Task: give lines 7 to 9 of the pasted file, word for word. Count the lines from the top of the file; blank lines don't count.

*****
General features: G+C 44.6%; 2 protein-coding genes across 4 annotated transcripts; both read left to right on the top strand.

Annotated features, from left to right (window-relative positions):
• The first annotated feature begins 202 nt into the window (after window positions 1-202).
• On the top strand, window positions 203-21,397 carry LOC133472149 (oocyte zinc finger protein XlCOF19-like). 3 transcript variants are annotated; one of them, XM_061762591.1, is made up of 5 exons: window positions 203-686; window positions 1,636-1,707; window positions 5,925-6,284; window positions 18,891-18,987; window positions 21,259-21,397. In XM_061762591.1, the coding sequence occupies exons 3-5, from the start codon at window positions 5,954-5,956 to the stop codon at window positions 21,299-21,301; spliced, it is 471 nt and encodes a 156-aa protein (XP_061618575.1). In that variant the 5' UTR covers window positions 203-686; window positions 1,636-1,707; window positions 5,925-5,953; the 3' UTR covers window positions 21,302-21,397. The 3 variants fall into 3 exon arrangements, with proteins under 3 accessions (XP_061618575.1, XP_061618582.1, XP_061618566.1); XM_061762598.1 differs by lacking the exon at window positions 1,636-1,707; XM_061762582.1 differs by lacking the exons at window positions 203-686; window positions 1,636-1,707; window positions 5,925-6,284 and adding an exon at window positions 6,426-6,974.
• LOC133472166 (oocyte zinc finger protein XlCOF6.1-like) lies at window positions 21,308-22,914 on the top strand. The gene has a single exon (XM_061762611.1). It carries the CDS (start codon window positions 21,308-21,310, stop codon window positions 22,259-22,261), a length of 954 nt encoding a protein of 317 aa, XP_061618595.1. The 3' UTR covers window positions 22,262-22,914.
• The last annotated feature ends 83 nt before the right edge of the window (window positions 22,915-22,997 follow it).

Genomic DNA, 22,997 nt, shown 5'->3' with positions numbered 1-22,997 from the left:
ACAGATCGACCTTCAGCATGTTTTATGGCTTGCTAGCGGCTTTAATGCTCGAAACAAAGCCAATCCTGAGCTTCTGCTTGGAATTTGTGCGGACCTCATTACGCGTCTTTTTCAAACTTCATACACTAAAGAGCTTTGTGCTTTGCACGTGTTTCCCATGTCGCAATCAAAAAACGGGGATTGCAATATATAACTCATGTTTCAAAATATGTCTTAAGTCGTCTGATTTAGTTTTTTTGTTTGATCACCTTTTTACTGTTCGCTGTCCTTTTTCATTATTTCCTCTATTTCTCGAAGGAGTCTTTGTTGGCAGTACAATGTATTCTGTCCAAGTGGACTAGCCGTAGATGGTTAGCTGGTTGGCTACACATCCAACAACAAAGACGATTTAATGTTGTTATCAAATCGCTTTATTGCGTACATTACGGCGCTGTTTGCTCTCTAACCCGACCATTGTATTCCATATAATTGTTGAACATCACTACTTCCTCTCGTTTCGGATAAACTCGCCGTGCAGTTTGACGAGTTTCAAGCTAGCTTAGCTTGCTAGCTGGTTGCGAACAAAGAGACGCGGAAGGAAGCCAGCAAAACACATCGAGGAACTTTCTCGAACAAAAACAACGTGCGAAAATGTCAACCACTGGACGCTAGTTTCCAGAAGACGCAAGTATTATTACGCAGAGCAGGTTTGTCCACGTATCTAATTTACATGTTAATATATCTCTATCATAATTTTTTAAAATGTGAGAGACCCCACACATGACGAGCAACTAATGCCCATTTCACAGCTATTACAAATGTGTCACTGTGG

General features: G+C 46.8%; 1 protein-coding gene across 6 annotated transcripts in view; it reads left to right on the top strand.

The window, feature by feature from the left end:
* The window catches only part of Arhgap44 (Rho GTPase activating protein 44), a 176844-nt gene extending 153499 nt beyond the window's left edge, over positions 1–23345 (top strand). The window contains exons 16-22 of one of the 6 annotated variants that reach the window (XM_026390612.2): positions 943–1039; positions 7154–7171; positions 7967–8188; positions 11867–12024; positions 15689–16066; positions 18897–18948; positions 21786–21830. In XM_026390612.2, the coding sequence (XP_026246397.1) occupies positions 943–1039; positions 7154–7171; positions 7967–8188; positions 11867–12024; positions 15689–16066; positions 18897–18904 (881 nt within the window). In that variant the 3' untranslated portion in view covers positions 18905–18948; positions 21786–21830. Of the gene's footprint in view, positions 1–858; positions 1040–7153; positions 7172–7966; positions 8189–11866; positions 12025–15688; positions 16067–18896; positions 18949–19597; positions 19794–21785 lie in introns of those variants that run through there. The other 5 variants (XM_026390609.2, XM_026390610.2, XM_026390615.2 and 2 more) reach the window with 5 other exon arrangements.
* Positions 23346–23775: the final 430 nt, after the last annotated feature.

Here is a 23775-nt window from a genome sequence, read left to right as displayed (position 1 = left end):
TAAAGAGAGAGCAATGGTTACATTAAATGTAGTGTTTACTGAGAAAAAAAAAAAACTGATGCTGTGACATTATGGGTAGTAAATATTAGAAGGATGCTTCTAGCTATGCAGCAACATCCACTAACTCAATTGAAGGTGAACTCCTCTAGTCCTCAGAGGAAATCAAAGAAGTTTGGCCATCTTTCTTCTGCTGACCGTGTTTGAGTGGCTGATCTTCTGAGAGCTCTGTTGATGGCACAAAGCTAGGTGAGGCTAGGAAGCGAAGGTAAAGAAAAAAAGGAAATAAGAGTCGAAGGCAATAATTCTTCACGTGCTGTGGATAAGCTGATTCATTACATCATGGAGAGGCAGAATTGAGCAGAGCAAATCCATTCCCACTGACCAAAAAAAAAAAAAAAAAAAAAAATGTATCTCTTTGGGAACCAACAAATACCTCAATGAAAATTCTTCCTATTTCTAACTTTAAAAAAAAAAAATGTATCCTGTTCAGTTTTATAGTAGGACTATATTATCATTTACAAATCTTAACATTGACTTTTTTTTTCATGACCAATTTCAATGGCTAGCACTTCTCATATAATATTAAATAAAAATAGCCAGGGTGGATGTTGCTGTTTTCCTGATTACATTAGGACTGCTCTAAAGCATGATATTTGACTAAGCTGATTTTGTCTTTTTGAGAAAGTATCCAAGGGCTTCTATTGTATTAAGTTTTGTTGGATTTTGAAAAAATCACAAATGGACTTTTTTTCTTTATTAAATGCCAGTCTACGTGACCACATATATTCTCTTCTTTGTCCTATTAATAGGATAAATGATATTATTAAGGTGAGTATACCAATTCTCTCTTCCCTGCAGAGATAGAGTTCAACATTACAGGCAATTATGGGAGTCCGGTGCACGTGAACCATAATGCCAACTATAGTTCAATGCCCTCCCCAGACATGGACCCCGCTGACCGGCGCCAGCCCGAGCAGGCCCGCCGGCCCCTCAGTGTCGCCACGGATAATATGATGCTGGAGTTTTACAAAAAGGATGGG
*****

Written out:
Genomic DNA, 22,997 nt, shown 5'->3' with positions numbered 1-22,997 from the left:
ACAGATCGACCTTCAGCATGTTTTATGGCTTGCTAGCGGCTTTAATGCTCGAAACAAAGCCAATCCTGAGCTTCTGCTTGGAATTTGTGCGGACCTCATTACGCGTCTTTTTCAAACTTCATACACTAAAGAGCTTTGTGCTTTGCACGTGTTTCCCATGTCGCAATCAAAAAACGGGGATTGCAATATATAACTCATGTTTCAAAATATGTCTTAAGTCGTCTGATTTAGTTTTTTTGTTTGATCACCTTTTTACTGTTCGCTGTCCTTTTTCATTATTTCCTCTATTTCTCGAAGGAGTCTTTGTTGGCAGTACAATGTATTCTGTCCAAGTGGACTAGCCGTAGATGGTTAGCTGGTTGGCTACACATCCAACAACAAAGACGATTTAATGTTGTTATCAAATCGCTTTATTGCGTACATTACGGCGCTGTTTGCTCTCTAACCCGACCATTGTATTCCATATAATTGTTGAACATCACTACTTCCTCTCGTTTCGGATAAACTCGCCGTGCAGTTTGACGAGTTTCAAGCTAGCTTAGCTTGCTAGCTGGTTGCGAACAAAGAGACGCGGAAGGAAGCCAGCAAAACACATCGAGGAACTTTCTCGAACAAAAACAACGTGCGAAAATGTCAACCACTGGACGCTAGTTTCCAGAAGACGCAAGTATTATTACGCAGAGCAGGTTTGTCCACGTATCTAATTTACATGTTAATATATCTCTATCATAATTTTTTAAAATGTGAGAGACCCCACACATGACGAGCAACTAATGCCCATTTCACAGCTATTACAAATGTGTCACTGTGG

General features: G+C 46.8%; 1 protein-coding gene across 6 annotated transcripts in view; it reads left to right on the top strand.